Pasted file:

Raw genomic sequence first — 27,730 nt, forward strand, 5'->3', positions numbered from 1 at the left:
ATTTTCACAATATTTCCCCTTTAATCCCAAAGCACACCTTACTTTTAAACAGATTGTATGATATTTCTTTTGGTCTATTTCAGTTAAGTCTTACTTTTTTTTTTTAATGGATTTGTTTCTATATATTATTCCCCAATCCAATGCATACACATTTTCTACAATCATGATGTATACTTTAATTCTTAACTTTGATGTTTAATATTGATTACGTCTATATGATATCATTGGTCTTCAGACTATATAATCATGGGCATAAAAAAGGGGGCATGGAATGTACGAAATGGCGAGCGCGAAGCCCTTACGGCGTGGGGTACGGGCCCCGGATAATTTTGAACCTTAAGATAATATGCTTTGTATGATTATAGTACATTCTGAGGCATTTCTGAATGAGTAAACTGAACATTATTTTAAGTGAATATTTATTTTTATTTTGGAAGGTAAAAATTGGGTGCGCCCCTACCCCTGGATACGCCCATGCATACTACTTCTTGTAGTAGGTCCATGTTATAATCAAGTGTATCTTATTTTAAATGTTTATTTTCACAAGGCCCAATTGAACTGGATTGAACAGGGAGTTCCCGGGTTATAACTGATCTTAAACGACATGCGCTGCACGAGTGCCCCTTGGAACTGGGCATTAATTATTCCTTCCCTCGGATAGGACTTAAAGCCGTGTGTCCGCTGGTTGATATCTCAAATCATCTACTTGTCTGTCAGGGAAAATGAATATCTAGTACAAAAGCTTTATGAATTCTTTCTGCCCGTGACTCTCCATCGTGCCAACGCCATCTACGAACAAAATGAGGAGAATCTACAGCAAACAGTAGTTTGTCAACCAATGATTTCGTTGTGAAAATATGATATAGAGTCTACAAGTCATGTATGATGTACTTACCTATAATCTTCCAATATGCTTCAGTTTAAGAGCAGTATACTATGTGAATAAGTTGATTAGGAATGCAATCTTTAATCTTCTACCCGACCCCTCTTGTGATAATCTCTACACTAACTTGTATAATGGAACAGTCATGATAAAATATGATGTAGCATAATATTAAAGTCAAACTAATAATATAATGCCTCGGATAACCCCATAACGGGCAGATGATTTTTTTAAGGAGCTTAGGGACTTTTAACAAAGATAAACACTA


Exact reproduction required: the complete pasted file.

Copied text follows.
Raw genomic sequence first — 27,730 nt, forward strand, 5'->3', positions numbered from 1 at the left:
ATTTTCACAATATTTCCCCTTTAATCCCAAAGCACACCTTACTTTTAAACAGATTGTATGATATTTCTTTTGGTCTATTTCAGTTAAGTCTTACTTTTTTTTTTTAATGGATTTGTTTCTATATATTATTCCCCAATCCAATGCATACACATTTTCTACAATCATGATGTATACTTTAATTCTTAACTTTGATGTTTAATATTGATTACGTCTATATGATATCATTGGTCTTCAGACTATATAATCATGGGCATAAAAAAGGGGGCATGGAATGTACGAAATGGCGAGCGCGAAGCCCTTACGGCGTGGGGTACGGGCCCCGGATAATTTTGAACCTTAAGATAATATGCTTTGTATGATTATAGTACATTCTGAGGCATTTCTGAATGAGTAAACTGAACATTATTTTAAGTGAATATTTATTTTTATTTTGGAAGGTAAAAATTGGGTGCGCCCCTACCCCTGGATACGCCCATGCATACTACTTCTTGTAGTAGGTCCATGTTATAATCAAGTGTATCTTATTTTAAATGTTTATTTTCACAAGGCCCAATTGAACTGGATTGAACAGGGAGTTCCCGGGTTATAACTGATCTTAAACGACATGCGCTGCACGAGTGCCCCTTGGAACTGGGCATTAATTATTCCTTCCCTCGGATAGGACTTAAAGCCGTGTGTCCGCTGGTTGATATCTCAAATCATCTACTTGTCTGTCAGGGAAAATGAATATCTAGTACAAAAGCTTTATGAATTCTTTCTGCCCGTGACTCTCCATCGTGCCAACGCCATCTACGAACAAAATGAGGAGAATCTACAGCAAACAGTAGTTTGTCAACCAATGATTTCGTTGTGAAAATATGATATAGAGTCTACAAGTCATGTATGATGTACTTACCTATAATCTTCCAATATGCTTCAGTTTAAGAGCAGTATACTATGTGAATAAGTTGATTAGGAATGCAATCTTTAATCTTCTACCCGACCCCTCTTGTGATAATCTCTACACTAACTTGTATAATGGAACAGTCATGATAAAATATGATGTAGCATAATATTAAAGTCAAACTAATAATATAATGCCTCGGATAACCCCATAACGGGCAGATGATTTTTTTAAGGAGCTTAGGGACTTTTAACAAAGATAAACACTA